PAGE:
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Ghid

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About Ghid

  • Rank
    Accomplished Poster
  • Birthday 07/05/1998

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  • Gender
    Female

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    Student
  • Denomination
    Contaminated Roman Catholic
  1. Ghid

    The nature of slavery

    Yes, I might have felt that way when Mr C, my seventh grade history teacher, asked the class to define slave. However, I have found that I own other people's labor just like Frederick Douglass' master owned his labor in Up From Slavery. My father invests for me. One of the companies is Citi Bank. If a person has a balance on a Discover or Sears credit card, that person's interest payments pay my dividends, so in that circumstance, I own his or her labor, and that person (or a prorated portion thereof) is my slave.
  2. Ghid

    The nature of slavery

    Someone should say that slavery is not illegal. It is a common financial arrangement between creditors and debtors, which has existed at least since the Code of Hammurabi. We can regulate slavery, but we can't eliminate it. A slave is another person's personal property. Anyone with a credit card can become another person's personal property.
  3. Ghid

    Begats to Ascension

    Next the narrative switches to Matthew 2:1-17 in which the magician's visit Herod and Jesus. Herod wants to kill Jesus, so Joseph takes him to Egypt. After Herod dies, they return to Nazareth. Now, the narrative switches to Luke 2:22-52. Joseph takes Jesus to Jerusalem for purification rites, and they meet Simeon, “a righteous and devout” man, who was waiting for the Messiah, and they meet Anna, and woman who prayed near the temple. I don’t what I should make of Simeon and Anna, but I can speculate that they were the first to recognize that Jesus would arrange “God's final climactic act by which He would renew all things and vindicate Israel,” or in modern terms they were the first to recognize Jesus as God. Luke also tells a story about how when Jesus was twelve, they celebrated the Passover in Jerusalem. When they began the return trip, Jesus stayed in Jerusalem, and they found him three days later.
  4. Ghid

    Begats to Ascension

    According to Luke 2:1-21 Jesus’ parents went from the “town of Nazareth in Galilee to Judea, to Bethlehem” to be counted in a census. Wikipedia says that census happened in AD 6. In Luke1, Luke suggested that Jesus and John were born when Herod was king. Herod died in 4 BC. So maybe Luke’s investigation was not as “carefully investigated” as he thought it was, or one or the other date is a typo. https://en.wikipedia.org/wiki/Census_of_Quirinius
  5. Ghid

    Begats to Ascension

    Moving chronologically: While Elizabeth, Mary, and Zachariah deal with the birth of John and Jesus in Luke 1:5-80, Mary’s husband, Joseph, deals with his wife’s pregnancy “from the Holy Spirit,” in Matthew 1:18-24. That must have been a cowabunda moment. Maybe even a what’s-a-cubit moment. It is also a great place for an aria, Zachariah and Joseph at stage right and left and with the women in the middle. With King Herod as the tragic protagonist, the magi could be a gold smith, a myrrh merchant, and frankincense merchant. Relative time 0002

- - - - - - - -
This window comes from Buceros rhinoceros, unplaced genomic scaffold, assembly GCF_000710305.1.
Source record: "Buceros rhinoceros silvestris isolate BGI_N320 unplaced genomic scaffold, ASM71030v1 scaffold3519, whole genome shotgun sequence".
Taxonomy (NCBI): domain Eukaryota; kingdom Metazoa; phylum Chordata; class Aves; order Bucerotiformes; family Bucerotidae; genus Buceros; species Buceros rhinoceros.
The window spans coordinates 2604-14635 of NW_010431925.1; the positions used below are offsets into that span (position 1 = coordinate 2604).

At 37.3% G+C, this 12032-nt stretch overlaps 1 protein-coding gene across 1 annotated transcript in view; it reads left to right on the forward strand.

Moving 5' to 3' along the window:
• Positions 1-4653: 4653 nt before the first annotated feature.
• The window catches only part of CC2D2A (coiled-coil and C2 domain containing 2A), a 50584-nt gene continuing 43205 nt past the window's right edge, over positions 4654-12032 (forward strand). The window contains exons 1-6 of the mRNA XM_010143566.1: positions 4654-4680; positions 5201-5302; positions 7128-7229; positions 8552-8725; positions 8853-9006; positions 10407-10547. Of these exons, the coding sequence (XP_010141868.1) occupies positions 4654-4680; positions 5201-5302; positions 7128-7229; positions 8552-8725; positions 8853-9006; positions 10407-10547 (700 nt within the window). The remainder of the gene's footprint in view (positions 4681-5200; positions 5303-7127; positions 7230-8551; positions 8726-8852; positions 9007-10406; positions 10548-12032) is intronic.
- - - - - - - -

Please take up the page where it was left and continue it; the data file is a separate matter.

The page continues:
6. Ghid

    Begats to Ascension

    Yes that seems reasonable to me. When Jesus said in Mark 1:15, “The kingdom of God has come near. Repent and believe the good news,” his audience might have thought that "It would be God's final climactic act by which He would renew all things and vindicate Israel."
  7. Ghid

    I'd love an opinion

    Acts 6:8-15 Episodes 29-30 So antiquity had Babylonian, Grecian, and Judean Jews. I asked one of my Chinese cousins if he knew of Chinese Jews. We went to a Chinese restaurant, and we asked the waiter. The waiter went to get the cook. The cook came from the kitchen and he said something in Chinese. My cousin translated, "We have orange juice, tomato juice, but no Chinese juice."
  8. Ghid

    Begats to Ascension

    The first chronological event in the Gospels’ story (Luke 1:5-80) begins when the angel, Gabriel, who was likely on his way to recite Quran to Muhammad, stops in Jerusalem to tell Zechariah, a temple priest, that his wife will have a son and that he should name him John. Six hundred years later, Gabriel recited the Quran to Muhammad, the Prophet. That is not relevant to the story, but it shows that Gabriel gets around. The text does not say that the son, John, will become John the Baptist. It even asks the question, “What then is this child going to be?” It does imply the child’s VIP status in that “... he will be filled with the Holy Spirit …. He will bring back many of the people ... to the Lord their God. … he will go on before the Lord, in the spirit and power of Elijah, to turn the hearts of the .. disobedient to the wisdom of the righteous …,” The most important part must be that he will “ … make ready a people prepared for the Lord,” which in the modern view implies that he will make people ready for Jesus. At the end of the first century BC, it might have meant that people should prepare for the end of the world. Relative time 0001
  9. The author of the Gospel of John must have believed that Jesus was God. I don't understand how anyone could argue otherwise. A scrap of papyrus in a museum in the UK has some text about Jesus and Pilate. As near as I can tell, it has not been well dated, but it could be second century. https://en.wikipedia.org/?title=Rylands_Library_Papyrus_P52
  10. Ghid

    I'd love an opinion